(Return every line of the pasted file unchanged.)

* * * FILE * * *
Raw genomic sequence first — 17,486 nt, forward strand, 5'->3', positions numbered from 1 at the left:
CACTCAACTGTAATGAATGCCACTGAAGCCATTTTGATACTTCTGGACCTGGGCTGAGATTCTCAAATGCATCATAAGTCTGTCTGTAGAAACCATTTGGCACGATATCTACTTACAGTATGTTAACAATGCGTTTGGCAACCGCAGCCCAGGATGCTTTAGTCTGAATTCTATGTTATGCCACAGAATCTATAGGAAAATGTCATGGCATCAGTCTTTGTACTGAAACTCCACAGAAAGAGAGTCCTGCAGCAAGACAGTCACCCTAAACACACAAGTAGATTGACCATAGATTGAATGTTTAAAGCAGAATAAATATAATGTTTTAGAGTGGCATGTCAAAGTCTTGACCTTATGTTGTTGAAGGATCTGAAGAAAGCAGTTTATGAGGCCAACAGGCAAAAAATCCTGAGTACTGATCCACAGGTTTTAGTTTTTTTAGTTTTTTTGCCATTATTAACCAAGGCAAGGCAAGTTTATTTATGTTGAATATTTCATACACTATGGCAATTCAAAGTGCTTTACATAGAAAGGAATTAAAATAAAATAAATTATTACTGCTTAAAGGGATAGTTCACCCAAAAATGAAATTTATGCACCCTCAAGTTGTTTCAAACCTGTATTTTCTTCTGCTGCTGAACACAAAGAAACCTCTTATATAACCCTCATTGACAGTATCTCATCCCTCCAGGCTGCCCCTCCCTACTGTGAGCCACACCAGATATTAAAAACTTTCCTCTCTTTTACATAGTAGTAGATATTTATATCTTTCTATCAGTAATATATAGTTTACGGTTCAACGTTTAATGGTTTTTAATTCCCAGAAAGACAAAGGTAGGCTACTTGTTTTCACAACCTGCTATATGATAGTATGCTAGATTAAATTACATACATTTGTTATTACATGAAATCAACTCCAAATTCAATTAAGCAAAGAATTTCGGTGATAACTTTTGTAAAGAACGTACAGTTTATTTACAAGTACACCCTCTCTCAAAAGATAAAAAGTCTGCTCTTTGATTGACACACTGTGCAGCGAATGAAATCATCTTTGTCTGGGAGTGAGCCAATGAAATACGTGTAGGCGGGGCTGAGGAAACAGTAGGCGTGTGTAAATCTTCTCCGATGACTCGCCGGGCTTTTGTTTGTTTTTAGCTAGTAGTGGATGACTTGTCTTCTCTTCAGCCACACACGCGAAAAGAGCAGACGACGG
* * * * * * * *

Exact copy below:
Raw genomic sequence first — 17,486 nt, forward strand, 5'->3', positions numbered from 1 at the left:
CACTCAACTGTAATGAATGCCACTGAAGCCATTTTGATACTTCTGGACCTGGGCTGAGATTCTCAAATGCATCATAAGTCTGTCTGTAGAAACCATTTGGCACGATATCTACTTACAGTATGTTAACAATGCGTTTGGCAACCGCAGCCCAGGATGCTTTAGTCTGAATTCTATGTTATGCCACAGAATCTATAGGAAAATGTCATGGCATCAGTCTTTGTACTGAAACTCCACAGAAAGAGAGTCCTGCAGCAAGACAGTCACCCTAAACACACAAGTAGATTGACCATAGATTGAATGTTTAAAGCAGAATAAATATAATGTTTTAGAGTGGCATGTCAAAGTCTTGACCTTATGTTGTTGAAGGATCTGAAGAAAGCAGTTTATGAGGCCAACAGGCAAAAAATCCTGAGTACTGATCCACAGGTTTTAGTTTTTTTAGTTTTTTTGCCATTATTAACCAAGGCAAGGCAAGTTTATTTATGTTGAATATTTCATACACTATGGCAATTCAAAGTGCTTTACATAGAAAGGAATTAAAATAAAATAAATTATTACTGCTTAAAGGGATAGTTCACCCAAAAATGAAATTTATGCACCCTCAAGTTGTTTCAAACCTGTATTTTCTTCTGCTGCTGAACACAAAGAAACCTCTTATATAACCCTCATTGACAGTATCTCATCCCTCCAGGCTGCCCCTCCCTACTGTGAGCCACACCAGATATTAAAAACTTTCCTCTCTTTTACATAGTAGTAGATATTTATATCTTTCTATCAGTAATATATAGTTTACGGTTCAACGTTTAATGGTTTTTAATTCCCAGAAAGACAAAGGTAGGCTACTTGTTTTCACAACCTGCTATATGATAGTATGCTAGATTAAATTACATACATTTGTTATTACATGAAATCAACTCCAAATTCAATTAAGCAAAGAATTTCGGTGATAACTTTTGTAAAGAACGTACAGTTTATTTACAAGTACACCCTCTCTCAAAAGATAAAAAGTCTGCTCTTTGATTGACACACTGTGCAGCGAATGAAATCATCTTTGTCTGGGAGTGAGCCAATGAAATACGTGTAGGCGGGGCTGAGGAAACAGTAGGCGTGTGTAAATCTTCTCCGATGACTCGCCGGGCTTTTGTTTGTTTTTAGCTAGTAGTGGATGACTTGTCTTCTCTTCAGCCACACACGCGAAAAGAGCAGACGACGG